SMS prompts help patients send glucose readings to MDs

By: Brian Dolan | Mar 1, 2012        

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Text MessagingResearchers from Denver Health and Hospital Authority, a medical school, found that patients with diabetes who received text message reminders and prompts throughout the week reported increased accountability, social support, and awareness of health information. The Researchers found that 79 percent of the participants responded to more than 50 percent of the prompts, according to the study’s results which were recently published in the American Journal of Managed Care. About 66 percent provided glucose readings when their care provided prompted them by text message, compared to the 12 percent that provided readings at two previous clinic visits.

The researchers from the Denver Health and Hospital Authority, which is the the University of Colorado’s Denver School of Medicine and the Colorado School of Public Health, sent SMS prompts to the 47 participating patients in the study during a three month period. Eight of the patients received their text messages in Spanish as part of a focus group. Researchers sent text message requests for blood sugar readings three times per week. They also sent three appointment reminders over the course of the weeks leading up to each medical appointment. About 41 percent of those participating were uninsured, while 56 percent were on either Medicaid or Medicare.

MobiHealthNews first wrote about this study last April when Microsoft published a blog post about its text message diabetes management study with Denver Health and EMC. At the time Microsoft said the Denver Health case managers tracked the patients’ glucose control between visits in an attempt to improve condition management, reduce admission rates and reduce costs.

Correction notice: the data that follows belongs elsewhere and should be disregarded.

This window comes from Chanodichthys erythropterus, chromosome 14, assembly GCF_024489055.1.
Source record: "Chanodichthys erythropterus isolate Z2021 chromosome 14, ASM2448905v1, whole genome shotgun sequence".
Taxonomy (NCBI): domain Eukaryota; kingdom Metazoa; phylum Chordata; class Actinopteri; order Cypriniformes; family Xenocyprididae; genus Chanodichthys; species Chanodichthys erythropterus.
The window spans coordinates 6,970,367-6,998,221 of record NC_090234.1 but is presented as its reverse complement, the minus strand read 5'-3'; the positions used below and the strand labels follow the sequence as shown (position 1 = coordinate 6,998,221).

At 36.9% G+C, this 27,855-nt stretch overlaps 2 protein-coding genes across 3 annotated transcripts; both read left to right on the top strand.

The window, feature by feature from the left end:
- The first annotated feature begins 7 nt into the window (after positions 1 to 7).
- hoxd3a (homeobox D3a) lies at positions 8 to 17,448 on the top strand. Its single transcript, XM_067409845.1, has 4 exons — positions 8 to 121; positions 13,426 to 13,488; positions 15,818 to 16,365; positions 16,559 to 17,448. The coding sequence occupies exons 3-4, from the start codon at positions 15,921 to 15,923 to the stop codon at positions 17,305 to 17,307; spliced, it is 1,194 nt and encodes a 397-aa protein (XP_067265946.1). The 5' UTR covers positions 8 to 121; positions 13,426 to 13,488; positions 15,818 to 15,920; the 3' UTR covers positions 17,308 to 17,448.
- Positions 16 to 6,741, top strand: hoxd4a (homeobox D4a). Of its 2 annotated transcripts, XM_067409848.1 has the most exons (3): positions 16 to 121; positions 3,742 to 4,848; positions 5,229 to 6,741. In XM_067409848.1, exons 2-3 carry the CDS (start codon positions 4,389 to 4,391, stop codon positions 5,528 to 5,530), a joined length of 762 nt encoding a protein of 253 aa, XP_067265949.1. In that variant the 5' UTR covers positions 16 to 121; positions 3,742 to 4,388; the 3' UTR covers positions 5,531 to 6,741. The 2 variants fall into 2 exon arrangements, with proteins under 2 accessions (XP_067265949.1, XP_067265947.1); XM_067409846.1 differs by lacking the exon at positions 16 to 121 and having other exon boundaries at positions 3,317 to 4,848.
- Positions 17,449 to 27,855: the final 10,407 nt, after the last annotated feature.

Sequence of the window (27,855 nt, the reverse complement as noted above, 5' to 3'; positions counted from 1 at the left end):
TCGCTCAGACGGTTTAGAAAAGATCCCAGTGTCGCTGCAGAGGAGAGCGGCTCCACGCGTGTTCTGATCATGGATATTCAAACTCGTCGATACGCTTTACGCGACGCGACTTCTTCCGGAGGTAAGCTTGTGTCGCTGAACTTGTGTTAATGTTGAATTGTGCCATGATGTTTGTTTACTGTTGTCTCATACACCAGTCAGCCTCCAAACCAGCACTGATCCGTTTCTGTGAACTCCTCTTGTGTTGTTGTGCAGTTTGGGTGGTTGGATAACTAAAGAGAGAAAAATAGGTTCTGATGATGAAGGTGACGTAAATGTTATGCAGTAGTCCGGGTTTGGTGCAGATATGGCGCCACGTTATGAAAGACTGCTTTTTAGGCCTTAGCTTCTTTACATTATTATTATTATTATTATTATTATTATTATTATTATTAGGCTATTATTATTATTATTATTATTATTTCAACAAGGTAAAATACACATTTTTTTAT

Here’s how Microsoft’s GM for US Public Sector HHS Jack Hersey described the study at the time:

“Denver Health designed the program with the understanding that many of their patients do not have regular access to computers or smartphones. Their Chronic Condition Management platform (CCM), which is built on Microsoft Office SharePoint Server 2007, Microsoft Dynamics CRM and SQL Server 2008, helps doctors and diabetics communicate via text message in between regular office visits. Medical staff establish appropriate reminders in the CCM system, which then automatically sends text message reminders to patients. These reminders prompt patients about their upcoming appointments and remind patients to text in their daily blood glucose readings. This allows Denver Health case managers to track patients’ blood glucose control in between visits. If a patient’s blood glucose levels are too low or too high, clinicians can intervene by directing patients to schedule an office visit to review their health status.”

More details on the study results over at the American Journal of Managed Care.

  • Jared Reitzin

    SMS is still such a great channel

  • http://about.me/evfreed Evan Freedman

    The one issue that will always plague self-reporting is the tendency for people to provide idealized responses in order to protect their ego; they want to appear to their care providers as successful managers of their disease, but just as much, they want to reassure their own self-esteem. Just think of how you respond when your dentist asks how frequently you floss.

    Granted, people are most likely fudging their numbers ever so slightly downwards or upwards, but regardless of the size of the margin, any system which operates on an acknowledged level of inaccuracy is not a viable solution.

    I am pleased to see that this study was conducted over a period of at least several months, as I have found SMS and other “prompt” or “reminder” solutions to be less sustainable. It does not take long for those text messages to become an annoying disruption and the data entry becoming a nuisance you’d rather avoid.

  • http://about.me/evfreed Evan Freedman

    Aha! I just remembered the name of the term for respondents masking their true behavior/beliefs in order to not lose face: the Deference Effect. Sounds like an action/thriller movie title…